Methodological Considerations in Surveys of Older Adults: Technology Matters

By Quinn, Kelly | International Journal of Emerging Technologies and Society, July 1, 2010 | Go to article overview
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Methodological Considerations in Surveys of Older Adults: Technology Matters


Quinn, Kelly, International Journal of Emerging Technologies and Society


Abstract

Surveys of adults over the age of 55 have unique methodological considerations, which typically concern the physiological and psychological factors associated with age-related declines in cognitive functioning and health. Though significant, these comprise a limited view of the way in which older adults differ from the general population. Lower rates of adoption and use of newer information and communication technologies and concerns about privacy in the online environment are other ways which this population is distinct, and should be considered in survey research. As surveys grow more technologically advanced, older adults too may regard data collection practices differently than younger adults, leading to varying rates of participation and response. This paper reviews the literature on the methodological issues inherent in surveying older adults, and analyzes data collected in a large telephone survey to provide further evidence that technology adoption and use should be considered as a cultural practice of this subpopulation, a view which holds additional methodological implications for survey research.

Keywords: Methodological Issues - Surveys - Older Adults - Technology Use

Introduction

The dynamic demographic structures of many societies emphasize the need for continual revaluation of subpopulations and subcultures in the effort to surface potential systemic biases in survey research. Frequently, these examinations consider differences in subgroups related to regional language and cultural practices, such as those found in immigrant populations or minority ethnic groups. Often overlooked however are considerations related to age and ageing, particularly with older adults over the age of 55. As a sub-segment of society that is not only increasing as a percentage of the total population, but also one that carries significant political and economic weight, this group has markedly different characteristics than the general populace. Generally, the methodological considerations made by survey researchers for this age group are confined to the physiological and psychological factors associated with declines in cognitive functioning and health. While these considerations are significant, they comprise a limited view of the ways in which this group may differ from the general population. In recent years, one important area in which this age group differs markedly in practices is in their adoption and use of newer information and communication technologies, or ICTs (Pew Internet 2009).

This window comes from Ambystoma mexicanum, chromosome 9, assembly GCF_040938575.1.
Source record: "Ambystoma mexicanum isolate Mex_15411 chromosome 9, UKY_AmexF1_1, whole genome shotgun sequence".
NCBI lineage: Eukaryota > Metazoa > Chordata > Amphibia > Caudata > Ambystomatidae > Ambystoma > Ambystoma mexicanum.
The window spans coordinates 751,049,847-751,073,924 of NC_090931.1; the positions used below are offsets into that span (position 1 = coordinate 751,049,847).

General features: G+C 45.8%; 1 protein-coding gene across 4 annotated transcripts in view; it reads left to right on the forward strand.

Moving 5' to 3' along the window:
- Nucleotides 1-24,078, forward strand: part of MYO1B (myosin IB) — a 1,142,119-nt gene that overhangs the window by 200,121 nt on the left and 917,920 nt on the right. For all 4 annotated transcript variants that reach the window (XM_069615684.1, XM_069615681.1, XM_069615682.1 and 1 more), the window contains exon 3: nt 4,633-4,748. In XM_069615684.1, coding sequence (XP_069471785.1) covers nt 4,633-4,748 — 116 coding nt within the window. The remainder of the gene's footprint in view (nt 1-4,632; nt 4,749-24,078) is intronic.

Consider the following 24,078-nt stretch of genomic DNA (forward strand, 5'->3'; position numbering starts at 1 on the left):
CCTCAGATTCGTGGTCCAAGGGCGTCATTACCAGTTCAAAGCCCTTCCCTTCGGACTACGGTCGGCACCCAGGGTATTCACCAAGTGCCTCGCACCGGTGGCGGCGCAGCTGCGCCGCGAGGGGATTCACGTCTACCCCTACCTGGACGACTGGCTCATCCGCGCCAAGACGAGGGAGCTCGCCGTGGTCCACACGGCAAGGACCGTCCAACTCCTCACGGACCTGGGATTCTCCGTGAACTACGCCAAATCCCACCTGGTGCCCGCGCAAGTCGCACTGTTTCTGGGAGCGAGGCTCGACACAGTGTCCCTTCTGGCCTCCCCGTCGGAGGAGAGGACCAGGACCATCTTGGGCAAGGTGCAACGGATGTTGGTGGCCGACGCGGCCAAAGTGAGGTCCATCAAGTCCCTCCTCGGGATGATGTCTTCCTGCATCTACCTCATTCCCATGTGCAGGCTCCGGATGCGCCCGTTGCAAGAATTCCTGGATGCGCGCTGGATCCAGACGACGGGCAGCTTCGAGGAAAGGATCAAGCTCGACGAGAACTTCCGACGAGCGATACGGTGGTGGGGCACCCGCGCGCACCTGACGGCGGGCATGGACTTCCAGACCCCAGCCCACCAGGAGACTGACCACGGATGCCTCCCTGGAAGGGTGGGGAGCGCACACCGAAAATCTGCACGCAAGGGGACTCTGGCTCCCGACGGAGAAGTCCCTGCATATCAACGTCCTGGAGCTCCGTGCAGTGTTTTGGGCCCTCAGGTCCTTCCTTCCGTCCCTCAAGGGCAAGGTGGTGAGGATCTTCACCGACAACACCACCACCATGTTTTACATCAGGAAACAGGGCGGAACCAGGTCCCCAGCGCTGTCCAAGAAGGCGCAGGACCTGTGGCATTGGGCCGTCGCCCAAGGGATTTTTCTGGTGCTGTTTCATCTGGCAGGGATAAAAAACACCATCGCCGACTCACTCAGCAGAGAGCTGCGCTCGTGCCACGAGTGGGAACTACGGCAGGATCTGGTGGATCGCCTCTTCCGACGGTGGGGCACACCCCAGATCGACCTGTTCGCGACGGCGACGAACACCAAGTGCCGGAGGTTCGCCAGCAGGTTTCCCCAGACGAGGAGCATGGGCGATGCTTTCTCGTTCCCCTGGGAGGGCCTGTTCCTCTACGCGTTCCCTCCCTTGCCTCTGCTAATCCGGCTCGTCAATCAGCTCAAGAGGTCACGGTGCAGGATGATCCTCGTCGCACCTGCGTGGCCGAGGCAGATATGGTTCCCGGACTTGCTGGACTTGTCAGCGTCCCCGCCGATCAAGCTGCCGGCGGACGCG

Lower participation rates by older adults in newer technologies are often treated as a literacy issue by many survey researchers, and are compensated for by an adoption of survey administration to paper-and-pencil or face-to-face forms. But these approaches diminish the differences as a proficiency matter, and overlook their meaning as cultural practices that have emerged in light of progressively mediated communications. As survey methodologies grow more technologically-dependent these variances become a potential source of bias and an increasingly important component of survey data analysis. The purpose of this paper is to highlight some of the more conventionally-understood methodological issues involved in surveying older adults and, through an examination of survey data on Internet use in a US population, raise additional considerations for researchers in light of increased use of technologically sophisticated data collection mechanisms.

The Older Adult Population

The interest in the older adult population, defined as those individuals over the age of 55, is fuelled by its sheer size and rapid growth as a percentage of the overall populace over the past 30 years. In the United States (US), for example, adults over the age of 55 comprised approximately 20.7% of the population in 1979 (US Census Bureau 1979) but had grown to 23.1% of the population by 2007 (US Census Bureau 2007a).

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